Another day, a different student was morose, slouching in his seat, and not paying attention. As he was leaving the classroom, I saw that he had tears rolling down his cheeks. When I took him aside and asked if he was okay, it all poured out. His mother was waiting for a kidney transplant and her shunt for dialysis had become infected. She had been taken to the hospital by ambulance the night before. Afterward, he had put his two younger siblings to bed. In the morning- before school- he cared for his two siblings, cooked, cleaned, and got them ready for school. He hadn’t had time to study for the test that he was to take the next period. And, in addition, he didn’t know how his mother was doing or how he could go to see her. I listened to all this and then we went to get some help for him. I think the best teachers are those who have always looked -and listened - beyond academic lines. Now, we have a whole new field designed to help those who need "somebody to lean on."
I tell you these stories because there is a whole lot of new learning going on. I like learning that people are trying to make the world better and not just for the children whom we regard as having the benefits of a "care-free life" (was there ever such a thing?). Each one of us has troubles. How we learn to manage those struggles, how we are disciplined, or how we understand pain and suffering which we all have can greatly affect the long-term happiness and quality of our lives. How and if we receive unconditional help from others in our time of need makes a difference in how we see ourselves in relationship to the needs of others. Think of your own scars- the places that ache from loss or trauma. Who helped you? Who supported you? Now think for a minute: Who in your life might need support from you, right now?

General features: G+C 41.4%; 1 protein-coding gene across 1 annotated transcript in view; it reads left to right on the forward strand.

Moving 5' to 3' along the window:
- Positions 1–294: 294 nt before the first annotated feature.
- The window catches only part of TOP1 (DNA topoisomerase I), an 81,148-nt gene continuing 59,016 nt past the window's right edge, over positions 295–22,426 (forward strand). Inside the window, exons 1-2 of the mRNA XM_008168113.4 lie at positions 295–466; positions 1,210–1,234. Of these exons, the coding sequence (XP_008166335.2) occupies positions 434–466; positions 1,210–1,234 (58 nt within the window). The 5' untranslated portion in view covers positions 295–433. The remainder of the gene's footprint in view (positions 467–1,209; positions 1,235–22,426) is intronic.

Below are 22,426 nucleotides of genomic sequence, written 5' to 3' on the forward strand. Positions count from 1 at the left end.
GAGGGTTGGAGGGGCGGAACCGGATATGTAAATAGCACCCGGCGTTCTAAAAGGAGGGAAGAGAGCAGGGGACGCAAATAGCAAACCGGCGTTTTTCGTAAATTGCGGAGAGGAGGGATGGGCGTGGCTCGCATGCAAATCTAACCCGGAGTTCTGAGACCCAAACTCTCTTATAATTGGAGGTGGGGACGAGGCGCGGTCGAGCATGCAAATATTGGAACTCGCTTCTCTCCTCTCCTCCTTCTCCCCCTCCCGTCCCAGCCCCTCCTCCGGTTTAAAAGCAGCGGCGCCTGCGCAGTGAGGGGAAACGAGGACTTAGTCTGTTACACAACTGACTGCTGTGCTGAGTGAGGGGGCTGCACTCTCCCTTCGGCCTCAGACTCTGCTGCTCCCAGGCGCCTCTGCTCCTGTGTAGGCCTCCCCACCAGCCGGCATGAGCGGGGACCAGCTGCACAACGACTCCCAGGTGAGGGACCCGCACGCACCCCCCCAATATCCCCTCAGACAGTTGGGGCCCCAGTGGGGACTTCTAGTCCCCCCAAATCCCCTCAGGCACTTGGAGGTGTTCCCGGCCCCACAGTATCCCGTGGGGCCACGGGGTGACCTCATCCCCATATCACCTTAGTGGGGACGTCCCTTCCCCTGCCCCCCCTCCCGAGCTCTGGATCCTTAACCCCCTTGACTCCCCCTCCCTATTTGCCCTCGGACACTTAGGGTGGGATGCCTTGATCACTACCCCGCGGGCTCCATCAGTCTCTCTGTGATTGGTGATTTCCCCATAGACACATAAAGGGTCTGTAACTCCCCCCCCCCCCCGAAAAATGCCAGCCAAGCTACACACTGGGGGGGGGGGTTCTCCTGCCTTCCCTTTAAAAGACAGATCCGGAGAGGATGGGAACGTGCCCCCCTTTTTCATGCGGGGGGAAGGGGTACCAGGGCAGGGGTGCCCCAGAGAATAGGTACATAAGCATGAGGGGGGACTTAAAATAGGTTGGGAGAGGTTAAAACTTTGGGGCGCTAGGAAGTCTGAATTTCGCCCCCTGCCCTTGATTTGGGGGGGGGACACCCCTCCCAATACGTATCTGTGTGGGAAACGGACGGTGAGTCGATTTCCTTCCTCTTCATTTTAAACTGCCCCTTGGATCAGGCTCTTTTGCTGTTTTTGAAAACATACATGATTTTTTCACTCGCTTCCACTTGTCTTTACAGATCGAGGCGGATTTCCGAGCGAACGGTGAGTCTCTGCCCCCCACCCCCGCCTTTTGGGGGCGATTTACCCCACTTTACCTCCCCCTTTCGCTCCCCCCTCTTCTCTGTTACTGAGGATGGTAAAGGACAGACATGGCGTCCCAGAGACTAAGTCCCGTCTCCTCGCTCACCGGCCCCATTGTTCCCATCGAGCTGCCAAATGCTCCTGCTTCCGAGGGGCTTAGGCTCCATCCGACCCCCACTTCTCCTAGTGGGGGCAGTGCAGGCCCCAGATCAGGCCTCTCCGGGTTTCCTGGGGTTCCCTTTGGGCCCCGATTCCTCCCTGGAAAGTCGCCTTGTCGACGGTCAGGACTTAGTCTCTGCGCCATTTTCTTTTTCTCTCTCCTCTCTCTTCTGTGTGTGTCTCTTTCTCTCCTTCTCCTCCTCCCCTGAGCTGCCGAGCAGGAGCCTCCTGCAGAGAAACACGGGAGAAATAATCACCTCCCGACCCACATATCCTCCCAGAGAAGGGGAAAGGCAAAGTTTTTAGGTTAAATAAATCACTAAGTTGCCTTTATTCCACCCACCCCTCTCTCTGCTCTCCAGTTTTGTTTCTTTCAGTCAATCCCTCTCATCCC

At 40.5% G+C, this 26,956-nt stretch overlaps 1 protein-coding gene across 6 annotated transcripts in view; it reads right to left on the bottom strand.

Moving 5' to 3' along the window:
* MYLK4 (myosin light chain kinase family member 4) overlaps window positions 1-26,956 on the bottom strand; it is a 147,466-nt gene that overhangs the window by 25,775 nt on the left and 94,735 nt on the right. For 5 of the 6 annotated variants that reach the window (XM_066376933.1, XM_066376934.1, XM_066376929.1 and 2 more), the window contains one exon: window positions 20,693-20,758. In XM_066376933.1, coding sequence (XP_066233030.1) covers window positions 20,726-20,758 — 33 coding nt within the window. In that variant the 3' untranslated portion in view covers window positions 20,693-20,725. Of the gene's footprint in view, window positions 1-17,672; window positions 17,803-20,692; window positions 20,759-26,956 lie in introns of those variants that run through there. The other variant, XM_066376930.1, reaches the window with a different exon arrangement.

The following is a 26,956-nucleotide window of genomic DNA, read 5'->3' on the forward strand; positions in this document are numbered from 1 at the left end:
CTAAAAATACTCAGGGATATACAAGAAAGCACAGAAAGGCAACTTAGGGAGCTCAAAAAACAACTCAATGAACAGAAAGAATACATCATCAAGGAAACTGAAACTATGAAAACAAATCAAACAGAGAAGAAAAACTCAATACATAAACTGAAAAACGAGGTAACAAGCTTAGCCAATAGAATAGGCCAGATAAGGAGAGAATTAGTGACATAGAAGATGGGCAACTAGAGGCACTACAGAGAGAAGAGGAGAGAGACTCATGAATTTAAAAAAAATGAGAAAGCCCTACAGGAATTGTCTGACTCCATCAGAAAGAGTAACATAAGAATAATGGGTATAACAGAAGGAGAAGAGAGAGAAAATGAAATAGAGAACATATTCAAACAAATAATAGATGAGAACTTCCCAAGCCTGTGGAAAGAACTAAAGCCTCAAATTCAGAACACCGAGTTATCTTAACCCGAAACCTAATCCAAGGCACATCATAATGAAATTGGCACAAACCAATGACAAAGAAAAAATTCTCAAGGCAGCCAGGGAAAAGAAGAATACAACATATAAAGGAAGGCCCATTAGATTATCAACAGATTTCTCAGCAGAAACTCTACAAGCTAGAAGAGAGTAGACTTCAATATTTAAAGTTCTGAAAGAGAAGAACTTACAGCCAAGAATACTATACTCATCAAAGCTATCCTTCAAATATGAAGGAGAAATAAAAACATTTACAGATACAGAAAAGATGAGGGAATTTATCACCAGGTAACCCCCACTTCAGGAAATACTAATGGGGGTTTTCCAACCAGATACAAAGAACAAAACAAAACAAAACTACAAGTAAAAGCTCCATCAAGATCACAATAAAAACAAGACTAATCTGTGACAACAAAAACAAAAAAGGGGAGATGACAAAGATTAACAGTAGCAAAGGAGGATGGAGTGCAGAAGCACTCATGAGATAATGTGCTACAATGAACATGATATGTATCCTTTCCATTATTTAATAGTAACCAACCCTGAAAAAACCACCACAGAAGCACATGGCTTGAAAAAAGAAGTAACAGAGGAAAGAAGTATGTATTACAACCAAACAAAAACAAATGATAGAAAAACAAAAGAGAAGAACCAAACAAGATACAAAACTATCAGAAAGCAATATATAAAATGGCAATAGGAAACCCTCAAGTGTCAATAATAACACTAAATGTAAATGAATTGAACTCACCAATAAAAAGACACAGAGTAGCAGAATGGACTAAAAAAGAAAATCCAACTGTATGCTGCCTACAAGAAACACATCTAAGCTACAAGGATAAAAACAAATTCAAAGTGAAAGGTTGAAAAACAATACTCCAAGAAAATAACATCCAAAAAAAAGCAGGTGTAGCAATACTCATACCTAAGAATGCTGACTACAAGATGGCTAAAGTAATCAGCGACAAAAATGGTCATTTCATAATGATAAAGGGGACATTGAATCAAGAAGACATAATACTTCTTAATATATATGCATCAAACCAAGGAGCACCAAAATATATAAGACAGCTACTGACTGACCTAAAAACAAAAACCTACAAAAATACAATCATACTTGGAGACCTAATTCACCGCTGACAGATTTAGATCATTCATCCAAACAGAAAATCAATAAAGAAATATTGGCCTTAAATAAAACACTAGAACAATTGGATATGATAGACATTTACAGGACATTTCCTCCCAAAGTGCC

For me, both school and the church have given me a bridge, a parachute, and a blanket. In 1955, our family was left homeless by a hurricane. A flood destroyed -not just my home- but my entire neighborhood. Eleven people on our street died, including my three playmates, my babysitter, and the older couple that I called Grandma and Grandpa. I walked around, for years, a wounded and vulnerable person. All of my toys were lost in the flood. When I asked where my toys were, my Dad - a "stiff upper- lip type" parent -said, "They went down the river into the ocean." For years, I walked the beaches of Connecticut, searching for pieces of my "Betsy Wetsy" doll. I was a child who needed help. It took 50 years for me to understand what had happened to me and I learned that from my school tutoring job.
It took years for my family to recover, financially, from losing our home. When I got upset about being poor; about "doing without"; about the nightmares I had -and still have- every August; about the struggle of my family to survive; my Mother had a song she would sing to us, "Count your blessings, Name them one by one." She would have my sisters and I think of all that we did have. She would say, think of what is here not what is not. It did help. As I've learned about these new fields of study, in my role as Tutor, I have been able to work on healing myself, I will never be able to watch the evening news when they cover hurricanes. But, I know why that is so.
In times after crises, the church in America has experienced a resurgence in potential growth. After World War II, religious congregations of every stripe grew from people who wanted to make sense of a World War that involved fascism and a type of hatred that touched everyone. A similar resurgence occurred after 9/11. The pews were filled with people who wanted to understand how such a situation could happen.
I think we are on the edge of another such time. The Pandemic has created a world of trauma, loss, and danger. As people return to more active lives, they will seek places for reassurance and places where it is safe to ask and find answers to difficult questions. Some of you already are in the midst of such a process. What comfort are you seeking? What connections will help you heal from the past months? What exactly is normal? Do we really want the "old normal" back? Is there a "new normal" that might be better than the old one?
The UUCC congregation pledges: "To seek the truth in Love and to help one another." Will we as a community- make the conscious choice to combine our efforts to achieve these lofty goals?
Amen. Shalom. And Blessed Be.
 An edited excerpt of a sermon,
"Count Your Blessings", by Rev.Ms. Denise D. Tracy.
 Luke 10:25-37 KJV
 "Love is the spirit of this church
And service is our prayer.
This is our great covenant:
To dwell together in peace,
To seek the truth in love,
And to help one another.*
"The Little Engine That Could" Watty Piper
"The Three Engines" Bob McKinnon
"The New Normal: A Roadmap to Resilience in the Pandemic Era" Jennifer Ashton.
"The Spiritual Roots of Restorative Justice" Michael L. Hadley
"The Little Book of Race and Restorative Justice" Fania E. Davis
"Lost at School" Ross W. Green, Ph.D. Narrated by Nick Podehl